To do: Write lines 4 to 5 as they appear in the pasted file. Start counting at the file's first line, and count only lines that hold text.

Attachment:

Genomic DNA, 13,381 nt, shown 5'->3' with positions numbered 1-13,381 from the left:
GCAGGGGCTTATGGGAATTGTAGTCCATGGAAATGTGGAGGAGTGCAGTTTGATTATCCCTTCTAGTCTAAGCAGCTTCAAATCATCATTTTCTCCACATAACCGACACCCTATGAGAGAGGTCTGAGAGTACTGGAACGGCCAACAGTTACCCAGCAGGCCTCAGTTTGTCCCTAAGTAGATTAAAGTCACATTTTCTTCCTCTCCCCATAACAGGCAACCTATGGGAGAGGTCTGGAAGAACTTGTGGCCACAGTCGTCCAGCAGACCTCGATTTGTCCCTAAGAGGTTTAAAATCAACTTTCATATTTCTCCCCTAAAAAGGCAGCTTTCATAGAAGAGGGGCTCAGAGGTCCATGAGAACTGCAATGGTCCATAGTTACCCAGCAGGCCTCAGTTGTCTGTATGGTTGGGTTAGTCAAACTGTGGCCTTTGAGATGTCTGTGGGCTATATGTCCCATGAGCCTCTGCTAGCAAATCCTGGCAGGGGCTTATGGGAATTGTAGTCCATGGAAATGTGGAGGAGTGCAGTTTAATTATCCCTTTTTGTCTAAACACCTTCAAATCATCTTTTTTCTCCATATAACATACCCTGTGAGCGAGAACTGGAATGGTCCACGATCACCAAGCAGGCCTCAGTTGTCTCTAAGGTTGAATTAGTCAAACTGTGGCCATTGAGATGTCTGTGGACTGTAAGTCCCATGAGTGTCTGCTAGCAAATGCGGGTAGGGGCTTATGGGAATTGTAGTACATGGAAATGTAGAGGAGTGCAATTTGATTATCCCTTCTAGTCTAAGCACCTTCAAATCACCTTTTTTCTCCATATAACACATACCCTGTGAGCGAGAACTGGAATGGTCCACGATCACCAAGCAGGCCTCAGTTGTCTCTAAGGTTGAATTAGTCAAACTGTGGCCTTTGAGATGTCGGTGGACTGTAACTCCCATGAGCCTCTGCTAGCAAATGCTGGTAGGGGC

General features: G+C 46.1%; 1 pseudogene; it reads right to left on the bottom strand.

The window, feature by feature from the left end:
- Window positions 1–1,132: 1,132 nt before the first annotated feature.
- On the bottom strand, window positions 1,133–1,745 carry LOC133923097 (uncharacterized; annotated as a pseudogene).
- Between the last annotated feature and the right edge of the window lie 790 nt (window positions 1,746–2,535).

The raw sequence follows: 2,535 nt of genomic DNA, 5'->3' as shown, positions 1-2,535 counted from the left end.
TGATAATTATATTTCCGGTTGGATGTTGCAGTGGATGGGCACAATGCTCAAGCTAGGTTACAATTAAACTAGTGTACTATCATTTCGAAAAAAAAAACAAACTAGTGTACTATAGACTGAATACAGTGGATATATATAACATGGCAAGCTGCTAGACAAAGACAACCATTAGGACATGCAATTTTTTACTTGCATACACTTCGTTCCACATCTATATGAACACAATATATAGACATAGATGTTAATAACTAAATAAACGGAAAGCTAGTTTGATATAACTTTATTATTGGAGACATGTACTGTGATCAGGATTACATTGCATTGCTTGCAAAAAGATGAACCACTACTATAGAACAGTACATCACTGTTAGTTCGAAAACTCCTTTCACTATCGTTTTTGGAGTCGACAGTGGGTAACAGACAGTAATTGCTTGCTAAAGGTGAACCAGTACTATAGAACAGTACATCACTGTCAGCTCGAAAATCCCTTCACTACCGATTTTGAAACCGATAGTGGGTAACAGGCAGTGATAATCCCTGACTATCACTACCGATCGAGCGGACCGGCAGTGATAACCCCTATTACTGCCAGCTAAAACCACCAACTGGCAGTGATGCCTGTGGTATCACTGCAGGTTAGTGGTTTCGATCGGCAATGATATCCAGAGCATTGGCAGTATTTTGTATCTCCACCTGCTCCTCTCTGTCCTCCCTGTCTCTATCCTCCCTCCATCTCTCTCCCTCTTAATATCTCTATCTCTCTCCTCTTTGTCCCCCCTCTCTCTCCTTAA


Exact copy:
The window, feature by feature from the left end:
- Window positions 1–1,132: 1,132 nt before the first annotated feature.